Cheerleading in the Workplace

Are you happy at work?  Do you feel motivated, challenged, appreciated?  If you answered yes, you probably have a manager who is is a bit of a cheerleader.

There has been much written on the subject of management and leadership, but as with any area that has been studied to death, some pretty basic principles can get lost in the latest theories.  I was reminded of one recently that I truly believe makes a difference in how you feel at work, cheerleading.  I go to a fitness facility on the North Shore in Auckland called the Millennium Institute of Health and Fitness.  It is one of only two centres in NZ where the countries best athletes train (I’m NOT one of them).  They have a wonderful facility and staff that really want to help people achieve their goals.  One person in particular is an absolute bundle of energy and enthusiasm.  Constantly encouraging people, enthusing “well done”, or “great job” when you are working out, and a smile that lights up the room.  The point is, the cheerleading works.  You may be exhausted after getting off the bike, or X-trainer, or whatever, but when you get a comment like “great job” or “well done”, you can’t help but feel better, particularly as it is meant in all honesty.  That, I think is the key.  No matter what you say to people, you have to absolutely mean it, believe it in your head and heart, and not just be saying it to try and achieve some particular result.  This is harder than you might imagine if you’re not used to doing it.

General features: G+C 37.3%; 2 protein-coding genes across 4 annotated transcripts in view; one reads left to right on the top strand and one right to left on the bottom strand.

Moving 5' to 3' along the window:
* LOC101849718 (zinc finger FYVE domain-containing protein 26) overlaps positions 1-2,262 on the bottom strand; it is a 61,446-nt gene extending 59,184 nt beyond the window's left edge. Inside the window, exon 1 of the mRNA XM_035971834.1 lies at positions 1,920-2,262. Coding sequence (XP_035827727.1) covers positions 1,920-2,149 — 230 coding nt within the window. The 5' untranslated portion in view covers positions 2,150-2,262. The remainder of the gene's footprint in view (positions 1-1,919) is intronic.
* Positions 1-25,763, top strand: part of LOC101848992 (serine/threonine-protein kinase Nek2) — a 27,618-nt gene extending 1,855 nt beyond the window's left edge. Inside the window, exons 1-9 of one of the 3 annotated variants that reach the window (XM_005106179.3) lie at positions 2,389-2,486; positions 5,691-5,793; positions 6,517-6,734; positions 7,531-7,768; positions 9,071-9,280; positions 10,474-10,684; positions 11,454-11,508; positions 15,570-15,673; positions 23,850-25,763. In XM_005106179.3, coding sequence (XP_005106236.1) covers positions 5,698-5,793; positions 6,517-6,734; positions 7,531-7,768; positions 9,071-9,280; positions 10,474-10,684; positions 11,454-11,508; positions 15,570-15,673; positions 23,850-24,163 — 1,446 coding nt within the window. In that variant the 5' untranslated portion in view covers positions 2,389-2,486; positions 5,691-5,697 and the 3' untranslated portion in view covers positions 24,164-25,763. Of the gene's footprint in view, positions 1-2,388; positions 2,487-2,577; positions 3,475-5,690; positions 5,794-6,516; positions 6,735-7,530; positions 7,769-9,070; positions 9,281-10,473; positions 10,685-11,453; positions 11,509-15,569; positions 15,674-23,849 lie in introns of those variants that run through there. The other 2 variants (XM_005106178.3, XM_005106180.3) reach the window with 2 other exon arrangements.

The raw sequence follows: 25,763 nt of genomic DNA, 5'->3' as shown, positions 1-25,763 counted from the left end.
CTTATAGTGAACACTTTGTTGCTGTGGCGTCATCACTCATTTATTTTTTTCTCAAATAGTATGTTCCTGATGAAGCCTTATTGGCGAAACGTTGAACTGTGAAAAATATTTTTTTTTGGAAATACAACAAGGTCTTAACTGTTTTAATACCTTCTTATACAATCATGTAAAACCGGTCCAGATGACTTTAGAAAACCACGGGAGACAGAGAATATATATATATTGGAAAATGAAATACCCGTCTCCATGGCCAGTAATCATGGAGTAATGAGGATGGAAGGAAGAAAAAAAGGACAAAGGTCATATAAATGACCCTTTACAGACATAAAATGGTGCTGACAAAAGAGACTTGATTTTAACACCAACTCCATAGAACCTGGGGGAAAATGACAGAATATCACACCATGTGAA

Many of us are taught that we should act in a professional, reserved maneer in the workplace, as is proper!  To that I say, fuddle duddle.  We’re human beings, we have emotions, and we can’t turn them on and off at will.  The more we repress who we really are, the worse our levels of stress can be with all the associated issues that can cause.

But back to the point.  If you are in a leadership position at work, regardless of your title, you have a responsibility to motivate, encourage, and praise the people you’re leading.  Take an interest in what people are doing, get to know them, be a cheerleader, particularly when the workloads get heavy, it goes a long way to helping people cope with their jobs, and it will make you feel better as a manager too!


One Response to “Cheerleading in the Workplace”

  1. Five personalities of the working world | The Maundering Thinker Says:

    […] A cheerleader’s zeal may irritate some. Avoid disheartening or alienating the cheerleader. Recognize their intentions as pure while encouraging realistic enthusiasm. […]

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